- 1 Working of a Nail Gun
- 2 Loading a Nail Gun
- 3 Gun Firing Methods
- 4 Pneumatic Nail Gun Troubleshooting
- 5 Resolve Air Pressure Issues
- 6 Check for Compressor Issues
- 7 Check for Driver issues
- 8 Nailers Feel Under Powered
- 9 Check if your Guide is Not Working or is Inconsistent
- 10 Cordless Nail Gun Troubleshooting
- 11 Conclusion
Isn’t it annoying when you decide to do start something new, but your tools fail you? This can happen with your Nail Gun too. A nail gun or a nailer is a useful tool that comes in handy if you want to drive nails into wood or another kind of material.
It is a standard tool one uses while constructing or mending simple objects, and because of this reason, it could be frustrating if it stops working in the middle of your work. Has that ever happened to you?
Well, if your answer is yes, we can assure you that next time it happens, you will have a solution for it. Here we are providing a complete guide for nail gun troubleshooting.
Let us begin with understanding the principle of working of a nail gun.
Working of a Nail Gun
To understand the working of a nail gun, we should understand the types of nail gun models available. Some of them are listed below, with their principal parts mentioned along with it.
Pneumatic or Air Powered
Compressed air is supplied via a separate air compressor, which is powered by either electricity or gasoline. A typical pneumatic gun uses a piston located in a cylinder inside the nail gun’s main body, with a long shaft attached to it called a driver. This contacts the head of the nail and forces it into the work surface.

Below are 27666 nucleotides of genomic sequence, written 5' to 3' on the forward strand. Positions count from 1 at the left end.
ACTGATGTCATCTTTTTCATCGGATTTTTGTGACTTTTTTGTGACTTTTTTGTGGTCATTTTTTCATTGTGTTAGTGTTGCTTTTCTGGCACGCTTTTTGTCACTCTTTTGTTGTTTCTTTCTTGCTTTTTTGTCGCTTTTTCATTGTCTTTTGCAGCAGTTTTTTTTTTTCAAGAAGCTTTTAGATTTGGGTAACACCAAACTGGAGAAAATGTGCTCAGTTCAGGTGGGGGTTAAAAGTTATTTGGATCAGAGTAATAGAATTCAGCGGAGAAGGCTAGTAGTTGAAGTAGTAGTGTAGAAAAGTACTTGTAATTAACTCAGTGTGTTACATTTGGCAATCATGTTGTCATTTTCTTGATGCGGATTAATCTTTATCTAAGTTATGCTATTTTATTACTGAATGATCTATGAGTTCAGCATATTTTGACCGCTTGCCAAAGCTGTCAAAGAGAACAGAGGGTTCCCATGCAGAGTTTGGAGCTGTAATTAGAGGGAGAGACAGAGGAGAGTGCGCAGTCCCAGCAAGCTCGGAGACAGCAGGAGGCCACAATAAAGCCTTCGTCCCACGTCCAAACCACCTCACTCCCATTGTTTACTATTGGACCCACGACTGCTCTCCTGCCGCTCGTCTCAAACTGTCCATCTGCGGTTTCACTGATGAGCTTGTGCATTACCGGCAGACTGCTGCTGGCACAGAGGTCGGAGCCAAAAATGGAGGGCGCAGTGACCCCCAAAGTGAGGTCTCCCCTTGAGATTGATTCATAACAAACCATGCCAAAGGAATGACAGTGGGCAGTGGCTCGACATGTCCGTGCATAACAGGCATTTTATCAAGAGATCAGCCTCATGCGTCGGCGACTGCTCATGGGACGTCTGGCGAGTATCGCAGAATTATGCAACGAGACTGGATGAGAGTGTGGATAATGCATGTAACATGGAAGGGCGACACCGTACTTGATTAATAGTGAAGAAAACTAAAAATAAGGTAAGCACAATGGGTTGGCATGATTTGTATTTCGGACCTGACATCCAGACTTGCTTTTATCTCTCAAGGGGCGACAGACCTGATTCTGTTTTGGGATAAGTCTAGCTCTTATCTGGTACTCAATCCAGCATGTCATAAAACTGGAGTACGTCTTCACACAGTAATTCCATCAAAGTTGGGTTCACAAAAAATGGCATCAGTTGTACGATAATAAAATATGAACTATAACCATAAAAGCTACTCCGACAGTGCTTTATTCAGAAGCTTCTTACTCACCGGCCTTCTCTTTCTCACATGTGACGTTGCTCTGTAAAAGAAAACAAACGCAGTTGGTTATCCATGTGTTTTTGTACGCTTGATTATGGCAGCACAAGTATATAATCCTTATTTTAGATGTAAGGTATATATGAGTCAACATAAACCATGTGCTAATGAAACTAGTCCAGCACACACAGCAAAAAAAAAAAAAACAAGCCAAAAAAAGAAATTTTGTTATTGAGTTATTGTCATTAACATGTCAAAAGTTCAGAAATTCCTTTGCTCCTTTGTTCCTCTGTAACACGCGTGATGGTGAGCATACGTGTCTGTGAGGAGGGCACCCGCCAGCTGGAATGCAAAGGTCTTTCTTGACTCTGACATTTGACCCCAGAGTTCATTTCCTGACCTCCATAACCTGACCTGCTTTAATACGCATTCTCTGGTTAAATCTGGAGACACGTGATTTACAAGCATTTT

Powder- Actuated Nail Gun
These fall into two categories; Direct drive or high-velocity devices, which use gas pressure acting directly on the nail to drive it. Indirect drive or low-velocity devices use gas pressure acting on a massive piston that drives the nail.
Combustion Powered Nail Gun
Powered by gas or air explosion in a small cylinder, the piston pushes the nail directly.
Electric Nail Gun
A rotating motor gradually compresses a powerful spring and suddenly releases it.
It releases pin-like fasteners. The nails used in these do not have a flat head and small diameter.
Loading a Nail Gun
These can be explained in two ways: STRIP- STYLE and COIL- STYLE
Both are connected series of nails either held together by strips of paper, wire, or plastic. Strip- style loaders are straight loaded into an extended magazine like chamber and then fired out the end of the safety tip when loaded. Coil- style is in a coil-like configuration and fits onto a round feed chamber, which fires out the end of the safety tip when loaded. Both styles use spring to load the next nail as one is fired.
Gun Firing Methods
Some guns can be fired in more than one manner, depending on what you are working on. They can be categorized as contact or sequential firing methods.
Contact or bump firing allows you to drive the nail only by ‘bumping’ the safety tip against the surface you are working upon.
Sequential firing requires both the trigger pulled and the safety tip against the surface. Some work as a hybrid of the two, and others require some specific steps before the nail with discharge.
Pneumatic Nail Gun Troubleshooting
Pneumatic nailers are strong and can handle long hours of work. If your gun has stopped working, you can follow the steps listed to troubleshoot your problem.
Resolve Air Pressure Issues